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Why claiming that climate scientists are in it for the money is absurd

Posted on 14 February 2017 by BaerbelW

If you are reading the comments on basically any climate change related article, it won't take long to get to one (or more!) commenters boldly claiming that "climate scientists are only in it for the money". This will often be accompanied by outrageously high $ amounts to really get anybody's hackles up but without any real evidence for their statement.

This article is intended to be a repository listing resources you can use to counter this unsubstantiated claim whenever it crops up somewhere. Some are blog posts, some are videos while others come from social media postings.


One of the best explanations of why the claim is just absurd comes from Richard Alley in this interview snippet:

Many of the scientists interviewed for Denial101x also explain why they do what they do and it doesn't have anything to do with money (big surprise!). All those expert interviews are available in the Wakelet-collection Denial101x Expert Interviews

Blog Posts

John Timmer in ArsTechnica (May 2012) - Accusations that climate science is money-driven reveal ignorance of how science is done

"One of the unfortunate memes that has made repeated appearances in the climate debate is that money isn't just influencing the public debate about science, but it's also influencing the science itself. The government, the argument goes, is paying scientists specifically to demonstrate that carbon dioxide is the major culprit in recent climate change, and the money available to do so is exploding.

Although the argument displays a profound misunderstanding of how science and science funding work, it's just not going away. Just this week, one of the sites where people congregate to criticize mainstream climate science once again repeated it, replete with the graph below. That graph originated in a 2009 report from a think tank called the Science & Public Policy Institute (notable for using the serially confused Christopher Monckton as a policy advisor).[...]"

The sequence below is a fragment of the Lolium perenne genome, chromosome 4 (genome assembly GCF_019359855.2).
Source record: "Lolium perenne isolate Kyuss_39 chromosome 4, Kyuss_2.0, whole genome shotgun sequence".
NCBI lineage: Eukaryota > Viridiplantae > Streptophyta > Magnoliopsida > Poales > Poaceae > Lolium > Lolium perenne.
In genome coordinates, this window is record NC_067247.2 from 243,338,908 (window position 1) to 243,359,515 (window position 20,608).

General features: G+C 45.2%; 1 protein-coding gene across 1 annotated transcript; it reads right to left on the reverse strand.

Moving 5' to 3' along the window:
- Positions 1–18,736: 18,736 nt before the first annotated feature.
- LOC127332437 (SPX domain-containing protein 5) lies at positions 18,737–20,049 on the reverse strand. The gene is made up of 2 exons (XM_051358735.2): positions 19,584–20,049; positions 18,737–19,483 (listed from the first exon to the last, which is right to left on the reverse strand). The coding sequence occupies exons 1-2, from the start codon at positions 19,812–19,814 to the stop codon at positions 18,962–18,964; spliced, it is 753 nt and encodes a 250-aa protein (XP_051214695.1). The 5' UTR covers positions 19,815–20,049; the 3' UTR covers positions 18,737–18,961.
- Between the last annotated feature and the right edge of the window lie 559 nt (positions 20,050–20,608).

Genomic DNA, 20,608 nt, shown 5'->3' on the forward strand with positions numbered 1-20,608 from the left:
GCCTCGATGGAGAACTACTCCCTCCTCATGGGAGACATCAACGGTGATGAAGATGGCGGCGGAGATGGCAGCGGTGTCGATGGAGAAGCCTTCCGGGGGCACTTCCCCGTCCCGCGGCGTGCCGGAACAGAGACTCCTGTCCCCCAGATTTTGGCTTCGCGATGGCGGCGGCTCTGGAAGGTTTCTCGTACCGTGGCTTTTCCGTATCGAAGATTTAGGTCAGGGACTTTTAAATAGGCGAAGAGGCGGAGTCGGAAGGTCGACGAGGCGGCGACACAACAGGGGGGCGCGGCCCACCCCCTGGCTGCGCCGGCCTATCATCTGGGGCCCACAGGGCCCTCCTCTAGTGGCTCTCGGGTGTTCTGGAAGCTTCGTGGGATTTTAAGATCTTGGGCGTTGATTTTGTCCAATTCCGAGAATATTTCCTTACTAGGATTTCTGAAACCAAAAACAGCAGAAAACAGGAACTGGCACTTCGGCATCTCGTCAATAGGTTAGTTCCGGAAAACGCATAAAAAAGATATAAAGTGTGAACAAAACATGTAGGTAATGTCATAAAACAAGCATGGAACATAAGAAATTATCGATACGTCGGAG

Scott Mandia (March 2012) - Taking the Money for Grant(ed) – Part I and Taking the Money for Grant(ed) – Part II

"[...]Are scientists getting rich from grant funding?  I will use myself as a case study in this post and, in Part II, I will write about others’ experiences.

I recall a lecture I gave on climate change back in April 2009.  After I was finished, a gentleman told me that he though[sic] the whole thing was a hoax so that we scientists could get rich from funding.  Before I even had a chance to reply, a voice from the crowd (my wife) yelled out, “Trust me, I can tell you, he isn’t making any money from this. Nada. Zip. Zilch. Nothing!”  The truth hurts, doesn’t it?[...]"

John Timmer in ArsTechnica (February 2011) - If climate scientists are in it for the money, they’re doing it wrong

"[...] So, are there big bucks to be had in climate science? Since it doesn't have a lot of commercial appeal, most of the people working in the area, and the vast majority of those publishing the scientific literature, work in academic departments or at government agencies. Penn State, home of noted climatologists Richard Alley and Michael Mann, has a strong geosciences department and, conveniently, makes the department's salary information available. It's easy to check, and find that the average tenured professor earned about $120,000 last year, and a new hire a bit less than $70,000.[...]"

Social media

Katharine Hayhoe on her Facebook page (January 2017) - Link to public post